Bacteria and their positive influence on the human body

Can Too Much Salt Lead to Skin Diseases and Allergies? Skin


Some months ago, we advised on this website that the state of our skin reflects what we eat – e.g. as a cause of allergies or skin disorders such as atopic dermatitis. A study conducted at the Technical University of Munich (TUM) has now investigated whether excessive salt consumption can lead to allergic skin diseases. The rising level of salt in our diet (among others as a result of more convenience foods) could hence be a contributing factor to the increasing prevalence of atopic dermatitis.

In a patient study the team of virologist Christina Zielinski found increased salt concentrations in the skin of atopic dermatitis patients. Compared to the skin of healthy participants, sodium levels in affected skin areas were up to 30 fold higher. “This matches the observation that patients with atopic dermatitis often have significantly higher levels of the bacterium Staphylococcus aureus on their skin. Staphylococcus aureus is one of few skin flora bacteria which replicates well under salty conditions”, writes the Pharmazeutische Zeitung.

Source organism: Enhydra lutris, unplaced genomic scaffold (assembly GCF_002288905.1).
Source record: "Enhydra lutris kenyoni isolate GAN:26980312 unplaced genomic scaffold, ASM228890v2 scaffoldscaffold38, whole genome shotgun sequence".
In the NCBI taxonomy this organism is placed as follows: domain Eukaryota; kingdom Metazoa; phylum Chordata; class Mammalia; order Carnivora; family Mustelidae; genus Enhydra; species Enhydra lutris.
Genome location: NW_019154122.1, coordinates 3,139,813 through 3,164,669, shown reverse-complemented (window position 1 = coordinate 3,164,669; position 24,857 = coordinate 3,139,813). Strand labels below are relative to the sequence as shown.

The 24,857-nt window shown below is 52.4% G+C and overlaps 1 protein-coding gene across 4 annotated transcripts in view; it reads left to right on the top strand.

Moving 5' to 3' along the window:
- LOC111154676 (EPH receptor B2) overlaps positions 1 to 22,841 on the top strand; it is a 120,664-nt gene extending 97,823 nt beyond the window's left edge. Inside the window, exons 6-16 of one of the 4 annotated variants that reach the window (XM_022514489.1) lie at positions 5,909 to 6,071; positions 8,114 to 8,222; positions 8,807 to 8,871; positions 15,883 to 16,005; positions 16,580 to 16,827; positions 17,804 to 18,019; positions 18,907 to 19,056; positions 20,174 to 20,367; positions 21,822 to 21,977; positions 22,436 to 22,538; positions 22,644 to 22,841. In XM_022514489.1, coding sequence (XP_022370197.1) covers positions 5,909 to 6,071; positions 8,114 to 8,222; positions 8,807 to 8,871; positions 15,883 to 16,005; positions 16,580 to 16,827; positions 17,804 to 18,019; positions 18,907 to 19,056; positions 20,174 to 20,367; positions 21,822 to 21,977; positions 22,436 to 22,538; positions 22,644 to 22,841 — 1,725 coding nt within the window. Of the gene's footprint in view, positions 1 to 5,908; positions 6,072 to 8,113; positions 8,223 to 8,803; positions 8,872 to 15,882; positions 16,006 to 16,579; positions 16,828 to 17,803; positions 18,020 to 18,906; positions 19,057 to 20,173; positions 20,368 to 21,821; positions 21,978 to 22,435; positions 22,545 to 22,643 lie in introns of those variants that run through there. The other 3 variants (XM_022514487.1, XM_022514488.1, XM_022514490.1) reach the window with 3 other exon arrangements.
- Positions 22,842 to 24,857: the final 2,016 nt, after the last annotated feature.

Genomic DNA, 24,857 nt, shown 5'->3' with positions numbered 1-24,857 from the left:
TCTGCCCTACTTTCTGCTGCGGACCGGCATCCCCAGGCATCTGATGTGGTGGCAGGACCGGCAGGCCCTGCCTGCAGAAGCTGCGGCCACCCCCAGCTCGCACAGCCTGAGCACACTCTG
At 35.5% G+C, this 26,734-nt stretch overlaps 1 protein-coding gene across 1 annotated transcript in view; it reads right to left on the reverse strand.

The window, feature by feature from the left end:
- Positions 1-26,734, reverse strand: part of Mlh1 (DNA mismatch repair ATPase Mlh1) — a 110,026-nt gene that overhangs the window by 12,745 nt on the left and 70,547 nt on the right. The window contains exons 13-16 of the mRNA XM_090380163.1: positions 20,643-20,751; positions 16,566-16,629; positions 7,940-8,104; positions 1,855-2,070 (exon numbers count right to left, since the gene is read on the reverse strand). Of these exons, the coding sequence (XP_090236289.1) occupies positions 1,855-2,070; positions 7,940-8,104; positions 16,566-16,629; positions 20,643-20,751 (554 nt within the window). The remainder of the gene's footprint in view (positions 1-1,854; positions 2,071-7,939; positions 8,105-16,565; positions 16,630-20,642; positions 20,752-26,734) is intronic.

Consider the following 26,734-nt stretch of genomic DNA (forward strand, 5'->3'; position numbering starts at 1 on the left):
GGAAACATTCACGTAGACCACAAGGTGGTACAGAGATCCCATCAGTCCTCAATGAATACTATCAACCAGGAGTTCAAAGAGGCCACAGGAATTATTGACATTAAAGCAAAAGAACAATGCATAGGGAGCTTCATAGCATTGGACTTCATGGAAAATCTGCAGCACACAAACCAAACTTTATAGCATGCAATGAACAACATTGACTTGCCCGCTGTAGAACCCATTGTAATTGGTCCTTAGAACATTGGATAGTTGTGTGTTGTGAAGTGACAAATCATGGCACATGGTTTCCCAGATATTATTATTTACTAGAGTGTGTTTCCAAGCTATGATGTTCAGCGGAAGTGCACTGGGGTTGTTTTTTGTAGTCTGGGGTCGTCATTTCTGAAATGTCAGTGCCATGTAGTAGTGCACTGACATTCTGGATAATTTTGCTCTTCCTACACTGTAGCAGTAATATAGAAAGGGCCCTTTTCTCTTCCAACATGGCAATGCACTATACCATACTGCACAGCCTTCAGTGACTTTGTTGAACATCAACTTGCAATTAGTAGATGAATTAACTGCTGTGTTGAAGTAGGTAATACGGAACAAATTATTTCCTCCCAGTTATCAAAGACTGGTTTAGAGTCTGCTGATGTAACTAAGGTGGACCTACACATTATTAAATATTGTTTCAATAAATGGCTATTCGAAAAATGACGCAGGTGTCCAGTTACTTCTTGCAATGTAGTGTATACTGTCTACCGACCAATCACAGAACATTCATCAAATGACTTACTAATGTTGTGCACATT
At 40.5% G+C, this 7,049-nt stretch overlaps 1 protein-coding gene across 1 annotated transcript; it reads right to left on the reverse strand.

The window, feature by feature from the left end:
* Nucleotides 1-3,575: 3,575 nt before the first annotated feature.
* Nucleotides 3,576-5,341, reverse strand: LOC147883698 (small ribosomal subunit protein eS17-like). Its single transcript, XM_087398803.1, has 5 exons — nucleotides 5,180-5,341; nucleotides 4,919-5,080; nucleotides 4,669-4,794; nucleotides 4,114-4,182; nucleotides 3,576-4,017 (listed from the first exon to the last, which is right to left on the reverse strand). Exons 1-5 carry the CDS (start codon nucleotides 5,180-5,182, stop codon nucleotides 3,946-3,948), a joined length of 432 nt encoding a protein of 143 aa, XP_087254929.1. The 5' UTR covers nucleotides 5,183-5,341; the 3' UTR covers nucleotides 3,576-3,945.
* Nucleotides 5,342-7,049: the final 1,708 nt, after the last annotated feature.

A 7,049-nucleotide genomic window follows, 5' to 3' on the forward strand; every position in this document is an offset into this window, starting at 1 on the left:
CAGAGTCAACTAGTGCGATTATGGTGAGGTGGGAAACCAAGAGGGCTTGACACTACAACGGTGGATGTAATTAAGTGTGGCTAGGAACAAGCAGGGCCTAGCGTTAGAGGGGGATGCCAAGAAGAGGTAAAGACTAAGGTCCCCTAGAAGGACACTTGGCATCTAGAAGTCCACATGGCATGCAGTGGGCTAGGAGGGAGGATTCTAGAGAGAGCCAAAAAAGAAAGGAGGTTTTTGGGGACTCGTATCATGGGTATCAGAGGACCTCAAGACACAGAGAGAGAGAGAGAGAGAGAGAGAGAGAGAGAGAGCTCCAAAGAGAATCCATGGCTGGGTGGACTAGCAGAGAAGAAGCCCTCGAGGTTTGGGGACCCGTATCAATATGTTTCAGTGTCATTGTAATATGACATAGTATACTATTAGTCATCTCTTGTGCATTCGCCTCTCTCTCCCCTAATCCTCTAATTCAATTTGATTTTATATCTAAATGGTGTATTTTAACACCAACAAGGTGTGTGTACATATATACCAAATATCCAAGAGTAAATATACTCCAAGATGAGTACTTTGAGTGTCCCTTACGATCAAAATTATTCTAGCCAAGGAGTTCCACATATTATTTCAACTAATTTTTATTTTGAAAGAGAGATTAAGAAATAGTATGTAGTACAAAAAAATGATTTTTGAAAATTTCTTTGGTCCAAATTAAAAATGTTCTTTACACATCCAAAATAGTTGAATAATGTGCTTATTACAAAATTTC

The studies also discovered that sodium chloride (i.e. salt) has the ability to reprogram human T cells into Th2 cells. T cells are important helper cells which help to protect our skin against infections, as the science journalist Nsikan Akpan writes. Th2 cells, on the other hand, may discharge neurotransmitters which help cause allergies and which are released in excessive quantities in patients with atopic dermatitis.

This does suggest that the skin’s salt level plays a key role for skin health, or at least in the search for the causes of skin disorders such as atopic dermatitis. However, the question remains how these increased salt levels occur and whether high concentrations of salt in our food really are the cause of atopic dermatitis and other skin disorders. “We also don’t know if a low-salt or high-salt diet can influence the appearance and progression of atopic dermatitis or other allergic conditions”, Professor Zielinski is quoted in a TUM press release. These and other questions will have to be examined and answered in future studies.



Can Too Much Salt Lead to Skin Diseases and Allergies?
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